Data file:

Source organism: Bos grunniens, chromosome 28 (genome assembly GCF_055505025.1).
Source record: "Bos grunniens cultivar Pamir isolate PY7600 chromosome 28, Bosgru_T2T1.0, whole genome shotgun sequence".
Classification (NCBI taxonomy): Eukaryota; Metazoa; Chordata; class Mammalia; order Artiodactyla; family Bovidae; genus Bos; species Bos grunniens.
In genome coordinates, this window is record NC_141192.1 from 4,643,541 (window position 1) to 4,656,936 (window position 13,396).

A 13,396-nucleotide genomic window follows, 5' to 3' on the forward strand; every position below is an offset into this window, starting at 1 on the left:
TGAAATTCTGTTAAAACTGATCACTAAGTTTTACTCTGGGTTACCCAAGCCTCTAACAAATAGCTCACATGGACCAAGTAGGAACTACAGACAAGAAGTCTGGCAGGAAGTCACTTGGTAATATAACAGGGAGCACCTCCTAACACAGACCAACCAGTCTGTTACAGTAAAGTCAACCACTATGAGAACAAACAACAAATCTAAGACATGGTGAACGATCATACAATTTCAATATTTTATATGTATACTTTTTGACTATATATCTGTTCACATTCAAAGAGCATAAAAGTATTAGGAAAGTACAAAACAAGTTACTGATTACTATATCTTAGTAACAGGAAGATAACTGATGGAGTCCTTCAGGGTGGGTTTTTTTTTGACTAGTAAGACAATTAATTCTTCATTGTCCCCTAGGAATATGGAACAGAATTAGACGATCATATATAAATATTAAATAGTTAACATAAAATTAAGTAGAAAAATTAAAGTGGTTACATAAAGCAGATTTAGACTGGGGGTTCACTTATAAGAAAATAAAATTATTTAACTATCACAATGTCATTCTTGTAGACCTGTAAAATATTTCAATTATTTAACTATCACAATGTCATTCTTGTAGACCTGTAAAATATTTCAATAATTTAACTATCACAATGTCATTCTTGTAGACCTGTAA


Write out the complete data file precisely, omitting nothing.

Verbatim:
Source organism: Bos grunniens, chromosome 28 (genome assembly GCF_055505025.1).
Source record: "Bos grunniens cultivar Pamir isolate PY7600 chromosome 28, Bosgru_T2T1.0, whole genome shotgun sequence".
Classification (NCBI taxonomy): Eukaryota; Metazoa; Chordata; class Mammalia; order Artiodactyla; family Bovidae; genus Bos; species Bos grunniens.
In genome coordinates, this window is record NC_141192.1 from 4,643,541 (window position 1) to 4,656,936 (window position 13,396).

A 13,396-nucleotide genomic window follows, 5' to 3' on the forward strand; every position below is an offset into this window, starting at 1 on the left:
TGAAATTCTGTTAAAACTGATCACTAAGTTTTACTCTGGGTTACCCAAGCCTCTAACAAATAGCTCACATGGACCAAGTAGGAACTACAGACAAGAAGTCTGGCAGGAAGTCACTTGGTAATATAACAGGGAGCACCTCCTAACACAGACCAACCAGTCTGTTACAGTAAAGTCAACCACTATGAGAACAAACAACAAATCTAAGACATGGTGAACGATCATACAATTTCAATATTTTATATGTATACTTTTTGACTATATATCTGTTCACATTCAAAGAGCATAAAAGTATTAGGAAAGTACAAAACAAGTTACTGATTACTATATCTTAGTAACAGGAAGATAACTGATGGAGTCCTTCAGGGTGGGTTTTTTTTTGACTAGTAAGACAATTAATTCTTCATTGTCCCCTAGGAATATGGAACAGAATTAGACGATCATATATAAATATTAAATAGTTAACATAAAATTAAGTAGAAAAATTAAAGTGGTTACATAAAGCAGATTTAGACTGGGGGTTCACTTATAAGAAAATAAAATTATTTAACTATCACAATGTCATTCTTGTAGACCTGTAAAATATTTCAATTATTTAACTATCACAATGTCATTCTTGTAGACCTGTAAAATATTTCAATAATTTAACTATCACAATGTCATTCTTGTAGACCTGTAA